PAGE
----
Nella says, “He had a wonderful sense of a good time, and he enjoyed bringing people together to appreciate where they were.” Whether it was a hiking trip, sailing expedition, or frequent gatherings at Lavington, David cultivated relationships around adventure and an understanding that sharing life is what truly matters.

David was an accomplished hunter, especially when it came to the wary wild turkey, and devoted to classic double guns, particularly Parkers, but, as he grew older, he found more delight in conservation and providing sporting opportunities to others than pulling the trigger. He had a group of seven friends called “The Sportsmen” who would assemble for the annual “Sportmen’s Weekend” at Lavington. They would also hunt and spend time frequently throughout the year. The group was extraordinary in its tenure, for it grew out of childhood and endured the rest of these men’s lives.

They enjoyed nature, talked business, planned trips, laughed and sat in silence. They were inextricably joined to one another — each man a link bound by memories. Gilly Dotterer, says of David, “He was full of honesty, integrity and love for his fellow man.” Who better to have in your circle?

Though David remained close to childhood friends, it was not to the exclusion of others. He intentionally brought people in. I have had the pleasure of spending every Thanksgiving at Lavington and have felt warmly welcomed each year. When we were young, we’d climb onto the “peach flat,” one of David’s beloved vintage cars outfitted with a wooden bed. David would drive us over dirt roads and under oak trees dressed in Spanish moss. And upon arriving back at the house, I would look around at the large collection of people gladly drawn in by David and Louise.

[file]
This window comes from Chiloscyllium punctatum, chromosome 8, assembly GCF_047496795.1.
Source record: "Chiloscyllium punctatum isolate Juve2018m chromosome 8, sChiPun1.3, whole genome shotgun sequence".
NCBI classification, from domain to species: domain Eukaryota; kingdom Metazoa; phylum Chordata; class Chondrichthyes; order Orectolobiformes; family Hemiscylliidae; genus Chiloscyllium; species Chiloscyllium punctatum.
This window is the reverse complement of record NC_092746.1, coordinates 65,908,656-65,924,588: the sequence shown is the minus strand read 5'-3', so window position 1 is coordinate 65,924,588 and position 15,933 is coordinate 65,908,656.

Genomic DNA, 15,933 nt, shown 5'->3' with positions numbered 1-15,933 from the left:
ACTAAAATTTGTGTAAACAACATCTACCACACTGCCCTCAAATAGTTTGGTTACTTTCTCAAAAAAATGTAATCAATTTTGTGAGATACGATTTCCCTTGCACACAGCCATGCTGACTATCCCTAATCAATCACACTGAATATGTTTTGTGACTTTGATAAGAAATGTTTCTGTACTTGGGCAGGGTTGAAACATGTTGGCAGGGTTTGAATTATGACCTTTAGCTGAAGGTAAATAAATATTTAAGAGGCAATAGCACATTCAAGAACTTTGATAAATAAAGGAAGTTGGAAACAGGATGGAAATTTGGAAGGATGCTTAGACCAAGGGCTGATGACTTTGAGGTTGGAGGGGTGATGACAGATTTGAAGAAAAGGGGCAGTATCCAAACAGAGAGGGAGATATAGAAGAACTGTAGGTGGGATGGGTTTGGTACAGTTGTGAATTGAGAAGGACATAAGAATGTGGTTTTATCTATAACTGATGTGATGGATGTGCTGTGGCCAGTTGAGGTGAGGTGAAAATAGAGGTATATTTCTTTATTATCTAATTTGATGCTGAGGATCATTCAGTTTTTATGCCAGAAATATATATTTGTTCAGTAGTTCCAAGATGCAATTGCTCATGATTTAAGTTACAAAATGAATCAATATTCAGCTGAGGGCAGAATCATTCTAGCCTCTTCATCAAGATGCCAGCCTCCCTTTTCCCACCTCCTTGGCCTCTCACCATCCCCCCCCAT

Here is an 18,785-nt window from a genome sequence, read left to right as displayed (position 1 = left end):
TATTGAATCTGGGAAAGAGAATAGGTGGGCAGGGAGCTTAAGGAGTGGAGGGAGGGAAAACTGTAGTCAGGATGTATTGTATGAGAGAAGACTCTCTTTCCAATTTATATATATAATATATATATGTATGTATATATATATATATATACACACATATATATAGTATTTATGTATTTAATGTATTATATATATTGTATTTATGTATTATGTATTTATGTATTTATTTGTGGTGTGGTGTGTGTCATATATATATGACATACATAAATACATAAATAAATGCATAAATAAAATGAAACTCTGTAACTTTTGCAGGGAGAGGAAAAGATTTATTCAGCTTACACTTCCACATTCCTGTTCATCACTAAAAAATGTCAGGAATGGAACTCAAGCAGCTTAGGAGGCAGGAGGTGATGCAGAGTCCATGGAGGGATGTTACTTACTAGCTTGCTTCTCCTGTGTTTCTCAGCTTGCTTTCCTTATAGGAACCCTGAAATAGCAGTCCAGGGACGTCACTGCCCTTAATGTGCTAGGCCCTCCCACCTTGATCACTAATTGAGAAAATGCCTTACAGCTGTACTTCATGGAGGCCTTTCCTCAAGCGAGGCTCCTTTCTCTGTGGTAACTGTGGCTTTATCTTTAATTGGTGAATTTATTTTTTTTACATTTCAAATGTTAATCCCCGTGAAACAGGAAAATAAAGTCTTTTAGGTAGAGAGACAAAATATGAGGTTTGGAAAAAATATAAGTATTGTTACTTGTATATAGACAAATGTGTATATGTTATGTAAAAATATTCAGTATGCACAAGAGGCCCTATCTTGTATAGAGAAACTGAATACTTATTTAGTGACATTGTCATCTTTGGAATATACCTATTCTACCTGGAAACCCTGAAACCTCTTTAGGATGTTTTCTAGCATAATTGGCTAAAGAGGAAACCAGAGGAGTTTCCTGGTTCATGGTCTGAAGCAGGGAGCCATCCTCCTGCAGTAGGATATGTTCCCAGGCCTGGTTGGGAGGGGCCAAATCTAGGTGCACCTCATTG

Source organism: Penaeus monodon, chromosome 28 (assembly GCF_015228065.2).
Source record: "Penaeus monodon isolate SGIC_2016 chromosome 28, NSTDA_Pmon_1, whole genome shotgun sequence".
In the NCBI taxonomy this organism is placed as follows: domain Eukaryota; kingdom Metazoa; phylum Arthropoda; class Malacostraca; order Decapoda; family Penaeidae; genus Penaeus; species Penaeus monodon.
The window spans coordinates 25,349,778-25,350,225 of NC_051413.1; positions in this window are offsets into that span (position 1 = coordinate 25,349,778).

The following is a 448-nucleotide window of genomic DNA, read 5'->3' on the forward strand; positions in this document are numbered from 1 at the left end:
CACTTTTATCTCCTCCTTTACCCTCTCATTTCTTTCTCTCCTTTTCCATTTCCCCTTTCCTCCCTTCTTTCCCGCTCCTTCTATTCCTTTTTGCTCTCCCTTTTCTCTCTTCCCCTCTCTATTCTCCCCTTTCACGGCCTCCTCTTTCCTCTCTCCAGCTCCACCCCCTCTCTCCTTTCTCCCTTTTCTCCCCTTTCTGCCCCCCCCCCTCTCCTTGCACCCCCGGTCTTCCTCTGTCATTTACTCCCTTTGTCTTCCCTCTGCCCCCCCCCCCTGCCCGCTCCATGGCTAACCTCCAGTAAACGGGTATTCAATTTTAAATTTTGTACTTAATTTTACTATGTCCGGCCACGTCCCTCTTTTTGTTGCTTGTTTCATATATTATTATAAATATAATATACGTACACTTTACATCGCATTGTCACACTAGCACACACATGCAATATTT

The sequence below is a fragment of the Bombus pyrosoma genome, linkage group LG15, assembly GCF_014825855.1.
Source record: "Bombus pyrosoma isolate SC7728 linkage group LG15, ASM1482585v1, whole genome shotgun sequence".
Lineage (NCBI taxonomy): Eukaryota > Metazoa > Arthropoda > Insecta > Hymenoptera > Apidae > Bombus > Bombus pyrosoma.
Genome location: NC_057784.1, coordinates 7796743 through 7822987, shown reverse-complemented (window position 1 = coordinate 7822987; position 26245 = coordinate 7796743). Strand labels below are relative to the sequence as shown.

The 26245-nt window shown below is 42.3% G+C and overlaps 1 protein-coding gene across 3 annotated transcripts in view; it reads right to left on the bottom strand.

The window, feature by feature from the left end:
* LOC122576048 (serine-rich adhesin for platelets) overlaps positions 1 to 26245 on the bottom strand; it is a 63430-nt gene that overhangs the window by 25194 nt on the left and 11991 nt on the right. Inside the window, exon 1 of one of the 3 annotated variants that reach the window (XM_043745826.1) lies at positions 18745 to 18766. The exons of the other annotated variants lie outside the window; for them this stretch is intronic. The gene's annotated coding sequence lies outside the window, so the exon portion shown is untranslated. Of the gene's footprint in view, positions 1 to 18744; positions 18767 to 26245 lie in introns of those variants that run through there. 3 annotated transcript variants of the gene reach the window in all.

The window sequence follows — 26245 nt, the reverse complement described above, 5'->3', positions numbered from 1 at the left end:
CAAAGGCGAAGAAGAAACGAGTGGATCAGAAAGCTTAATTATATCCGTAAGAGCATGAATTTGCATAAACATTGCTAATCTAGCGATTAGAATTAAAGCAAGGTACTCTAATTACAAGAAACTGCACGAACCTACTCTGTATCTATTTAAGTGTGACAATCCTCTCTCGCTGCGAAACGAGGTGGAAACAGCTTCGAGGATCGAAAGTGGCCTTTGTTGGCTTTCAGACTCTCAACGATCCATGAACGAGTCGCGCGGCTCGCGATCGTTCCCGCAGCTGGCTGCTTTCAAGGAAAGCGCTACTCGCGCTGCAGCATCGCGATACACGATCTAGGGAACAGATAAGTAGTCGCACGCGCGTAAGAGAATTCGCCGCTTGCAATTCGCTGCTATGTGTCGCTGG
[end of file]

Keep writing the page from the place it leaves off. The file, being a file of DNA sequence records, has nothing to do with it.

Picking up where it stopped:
But his generosity didn’t end there. Besides helping a young man graduate college and find success in business, he quietly did similar things for other people. Nella Barkley says, “We will never know how many people he helped along the way, and he wouldn’t want us to.”

David was an extremely successful businessman, owning several businesses at a time. Palmer Gaillard remembers driving to the Maybank’s house on Meeting Street to discuss a job. When he pulled up, David greeted him at the front door, inviting him in and kindly not mentioning his loud beat-up Datsun. They subsequently worked together for 20 years and Palmer says, “As I got to know him, I recognized he was the true gentleman.” Later on, Palmer would find David in his workshop and recalls, “I would say, ‘any “free air” down here?’ He would just smile, ‘nothing free down here!’”

His funeral service took place on January 29 at Saint Philip’s Church. The church was packed with Charlestonians, friends from the University of Virginia and friends from far places. Jimmy Hagood, one of his nephews, read one of David’s favorite poems that spoke a resounding truth in time and place. The seventh stanza of Longfellow’s “A Psalm of Life” reads, “Lives of great men all remind us / We can make our lives sublime / And, departing, leave behind us / Footprints on the sands of time.” For seeing these footprints can help a forlorn brother take heart again. David seemed to unknowingly live this way and make his mark upon all those in his far-reaching circle. His kin and friends salute their captain.